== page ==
There are few things in the world more depressing than the knowledge that a 65 year-old Somali gynecologist has bigger balls than you could ever hope to achieve even if you gave yourself steroid collagen injections to the scrotum every night and set up an induction port that allowed you to inflate them with an air pump like a basketball or those high-top sneakers from the early 90s.
Meet Hawa Abdi. A woman who has never raised her fist in anger against another human being, but also one who could perform three C-sections on dirt-poor women, wash her hands, then go straight outside, stare down an army of gun-toting hardcore fanatical Somali militiamen, and with four words send them running for their lives on a light-speed rainbow of shame and self-loathing without even blinking. A woman once appropriately described once as “one part Mother Teresa, one part Rambo.”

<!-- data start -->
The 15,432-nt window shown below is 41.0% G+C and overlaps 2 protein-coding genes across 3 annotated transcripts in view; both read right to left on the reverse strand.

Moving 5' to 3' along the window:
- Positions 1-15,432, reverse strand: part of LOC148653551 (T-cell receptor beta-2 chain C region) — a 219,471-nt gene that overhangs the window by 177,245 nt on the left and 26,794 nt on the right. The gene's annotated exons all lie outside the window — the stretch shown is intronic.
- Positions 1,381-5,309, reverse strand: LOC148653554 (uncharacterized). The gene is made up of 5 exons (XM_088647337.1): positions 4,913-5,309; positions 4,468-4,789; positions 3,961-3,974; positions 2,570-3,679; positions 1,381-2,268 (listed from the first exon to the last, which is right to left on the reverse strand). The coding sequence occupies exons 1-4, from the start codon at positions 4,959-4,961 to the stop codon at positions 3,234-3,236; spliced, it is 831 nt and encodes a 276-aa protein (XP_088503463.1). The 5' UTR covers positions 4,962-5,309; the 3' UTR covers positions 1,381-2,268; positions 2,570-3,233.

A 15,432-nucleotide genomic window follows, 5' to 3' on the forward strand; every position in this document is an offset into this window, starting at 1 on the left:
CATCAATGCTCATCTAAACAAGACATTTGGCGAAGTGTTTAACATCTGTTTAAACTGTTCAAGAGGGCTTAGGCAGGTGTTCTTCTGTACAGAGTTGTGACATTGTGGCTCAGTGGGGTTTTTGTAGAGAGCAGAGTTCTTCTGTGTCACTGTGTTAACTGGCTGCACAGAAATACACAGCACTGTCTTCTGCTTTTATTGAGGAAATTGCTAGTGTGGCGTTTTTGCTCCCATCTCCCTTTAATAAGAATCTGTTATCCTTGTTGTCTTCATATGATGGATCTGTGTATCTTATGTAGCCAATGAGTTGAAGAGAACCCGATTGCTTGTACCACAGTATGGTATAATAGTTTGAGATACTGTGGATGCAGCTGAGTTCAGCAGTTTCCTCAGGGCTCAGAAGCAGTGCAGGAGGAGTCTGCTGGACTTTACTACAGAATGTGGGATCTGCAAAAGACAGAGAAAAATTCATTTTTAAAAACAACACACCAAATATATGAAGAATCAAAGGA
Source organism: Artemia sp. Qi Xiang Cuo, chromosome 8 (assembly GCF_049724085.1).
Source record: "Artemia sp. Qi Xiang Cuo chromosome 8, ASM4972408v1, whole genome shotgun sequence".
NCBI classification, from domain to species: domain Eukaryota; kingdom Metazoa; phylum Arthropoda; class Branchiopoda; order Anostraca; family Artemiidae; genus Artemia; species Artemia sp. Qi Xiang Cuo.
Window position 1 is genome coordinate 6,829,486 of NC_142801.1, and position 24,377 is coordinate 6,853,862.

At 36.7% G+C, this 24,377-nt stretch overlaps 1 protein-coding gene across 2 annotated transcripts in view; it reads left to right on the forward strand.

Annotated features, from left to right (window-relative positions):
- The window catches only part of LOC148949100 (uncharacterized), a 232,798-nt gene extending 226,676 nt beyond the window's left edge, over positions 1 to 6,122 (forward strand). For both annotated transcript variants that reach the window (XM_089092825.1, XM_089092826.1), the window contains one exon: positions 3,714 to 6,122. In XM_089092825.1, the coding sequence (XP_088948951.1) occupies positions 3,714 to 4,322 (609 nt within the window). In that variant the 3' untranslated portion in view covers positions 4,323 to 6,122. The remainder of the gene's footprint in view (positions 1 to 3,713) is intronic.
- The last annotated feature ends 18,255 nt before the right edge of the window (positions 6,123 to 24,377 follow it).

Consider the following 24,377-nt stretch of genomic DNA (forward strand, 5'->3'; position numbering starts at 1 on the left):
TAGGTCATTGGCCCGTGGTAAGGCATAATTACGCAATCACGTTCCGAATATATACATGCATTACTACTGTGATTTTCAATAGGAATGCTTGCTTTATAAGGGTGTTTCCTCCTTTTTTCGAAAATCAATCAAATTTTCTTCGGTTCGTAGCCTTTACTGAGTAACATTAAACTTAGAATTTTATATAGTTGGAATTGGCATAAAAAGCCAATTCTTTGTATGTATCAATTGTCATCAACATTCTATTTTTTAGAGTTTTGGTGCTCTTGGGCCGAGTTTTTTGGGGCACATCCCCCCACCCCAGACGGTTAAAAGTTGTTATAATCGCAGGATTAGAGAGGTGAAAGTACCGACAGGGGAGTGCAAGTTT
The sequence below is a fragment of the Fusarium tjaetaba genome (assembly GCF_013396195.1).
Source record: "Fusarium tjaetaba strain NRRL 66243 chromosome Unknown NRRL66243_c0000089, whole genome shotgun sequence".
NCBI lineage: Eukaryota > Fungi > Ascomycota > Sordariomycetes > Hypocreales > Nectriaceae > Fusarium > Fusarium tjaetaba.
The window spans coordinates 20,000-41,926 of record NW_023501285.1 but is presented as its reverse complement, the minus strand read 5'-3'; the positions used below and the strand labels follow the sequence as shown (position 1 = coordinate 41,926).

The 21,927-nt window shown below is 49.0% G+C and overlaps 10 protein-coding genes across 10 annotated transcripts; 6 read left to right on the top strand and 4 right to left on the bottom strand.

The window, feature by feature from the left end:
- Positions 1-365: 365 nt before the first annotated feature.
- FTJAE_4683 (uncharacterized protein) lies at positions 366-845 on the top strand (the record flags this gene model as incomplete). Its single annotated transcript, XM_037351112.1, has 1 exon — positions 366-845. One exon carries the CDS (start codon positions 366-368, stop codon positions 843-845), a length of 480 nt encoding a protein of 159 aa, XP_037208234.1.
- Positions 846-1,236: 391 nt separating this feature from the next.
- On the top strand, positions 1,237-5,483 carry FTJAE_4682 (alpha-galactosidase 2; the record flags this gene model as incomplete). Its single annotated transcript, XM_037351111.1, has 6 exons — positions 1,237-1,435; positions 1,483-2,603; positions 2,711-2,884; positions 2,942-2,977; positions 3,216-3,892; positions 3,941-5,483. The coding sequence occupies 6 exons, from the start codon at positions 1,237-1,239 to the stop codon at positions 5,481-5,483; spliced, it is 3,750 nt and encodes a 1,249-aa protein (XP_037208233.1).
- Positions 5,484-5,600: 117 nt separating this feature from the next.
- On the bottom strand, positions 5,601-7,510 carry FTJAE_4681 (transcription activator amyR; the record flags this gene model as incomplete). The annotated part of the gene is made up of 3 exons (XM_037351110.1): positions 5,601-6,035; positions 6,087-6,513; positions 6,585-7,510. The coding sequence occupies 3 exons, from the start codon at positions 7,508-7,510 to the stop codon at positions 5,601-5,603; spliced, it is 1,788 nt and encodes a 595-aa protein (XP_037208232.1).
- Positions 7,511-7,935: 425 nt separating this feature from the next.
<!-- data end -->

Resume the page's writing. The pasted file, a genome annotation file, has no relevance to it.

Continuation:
WARSAW, Poland (AP) — It could hardly have been a riskier mission: infiltrate Auschwitz to chronicle Nazi atrocities. Witold Pilecki survived nearly three years as an inmate in the death camp, managing to smuggle out word of executions before making a daring escape. But the Polish resistance hero was crushed by the post-war communist regime — tried on trumped-up charges and executed.
Six decades on, Poland hopes Pilecki’s remains will be identified among the entangled skeletons and shattered skulls of resistance fighters being excavated from a mass grave on the edge of Warsaw’s Powazki Military Cemetery. The exhumations are part of a movement in the resurgent, democratic nation to officially recognize its war-time heroes and 20th century tragedies.
“He was unique in the world,” said Zofia Pilecka-Optulowicz, paying tribute to her father’s 1940 decision to walk straight into a Nazi street roundup with the aim of getting inside the extermination camp. “I would like to have a place where I can light a candle for him.” Read more.